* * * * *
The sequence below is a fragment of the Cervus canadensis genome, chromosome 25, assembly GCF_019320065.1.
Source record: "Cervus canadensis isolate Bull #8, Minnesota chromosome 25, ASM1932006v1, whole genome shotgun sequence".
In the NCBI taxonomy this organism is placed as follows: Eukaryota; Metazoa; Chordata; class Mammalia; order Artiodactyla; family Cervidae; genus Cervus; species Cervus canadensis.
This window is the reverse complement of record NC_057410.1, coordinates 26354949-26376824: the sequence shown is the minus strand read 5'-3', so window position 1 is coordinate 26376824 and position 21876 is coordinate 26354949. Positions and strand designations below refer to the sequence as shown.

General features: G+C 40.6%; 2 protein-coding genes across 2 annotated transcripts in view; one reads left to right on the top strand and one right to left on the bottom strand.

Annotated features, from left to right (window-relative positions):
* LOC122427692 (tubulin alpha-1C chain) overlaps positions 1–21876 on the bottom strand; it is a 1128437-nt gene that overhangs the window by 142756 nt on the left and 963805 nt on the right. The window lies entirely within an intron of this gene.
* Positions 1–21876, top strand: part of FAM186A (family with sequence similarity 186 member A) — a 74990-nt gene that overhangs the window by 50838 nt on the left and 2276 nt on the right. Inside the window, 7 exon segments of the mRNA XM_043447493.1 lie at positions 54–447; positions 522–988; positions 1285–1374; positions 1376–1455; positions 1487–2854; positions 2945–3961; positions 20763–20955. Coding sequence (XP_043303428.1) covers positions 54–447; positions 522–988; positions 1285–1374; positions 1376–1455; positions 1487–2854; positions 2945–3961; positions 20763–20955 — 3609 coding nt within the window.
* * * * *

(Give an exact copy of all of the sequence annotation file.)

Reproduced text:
The sequence below is a fragment of the Cervus canadensis genome, chromosome 25, assembly GCF_019320065.1.
Source record: "Cervus canadensis isolate Bull #8, Minnesota chromosome 25, ASM1932006v1, whole genome shotgun sequence".
In the NCBI taxonomy this organism is placed as follows: Eukaryota; Metazoa; Chordata; class Mammalia; order Artiodactyla; family Cervidae; genus Cervus; species Cervus canadensis.
This window is the reverse complement of record NC_057410.1, coordinates 26354949-26376824: the sequence shown is the minus strand read 5'-3', so window position 1 is coordinate 26376824 and position 21876 is coordinate 26354949. Positions and strand designations below refer to the sequence as shown.

General features: G+C 40.6%; 2 protein-coding genes across 2 annotated transcripts in view; one reads left to right on the top strand and one right to left on the bottom strand.

Annotated features, from left to right (window-relative positions):
* LOC122427692 (tubulin alpha-1C chain) overlaps positions 1–21876 on the bottom strand; it is a 1128437-nt gene that overhangs the window by 142756 nt on the left and 963805 nt on the right. The window lies entirely within an intron of this gene.
* Positions 1–21876, top strand: part of FAM186A (family with sequence similarity 186 member A) — a 74990-nt gene that overhangs the window by 50838 nt on the left and 2276 nt on the right. Inside the window, 7 exon segments of the mRNA XM_043447493.1 lie at positions 54–447; positions 522–988; positions 1285–1374; positions 1376–1455; positions 1487–2854; positions 2945–3961; positions 20763–20955. Coding sequence (XP_043303428.1) covers positions 54–447; positions 522–988; positions 1285–1374; positions 1376–1455; positions 1487–2854; positions 2945–3961; positions 20763–20955 — 3609 coding nt within the window.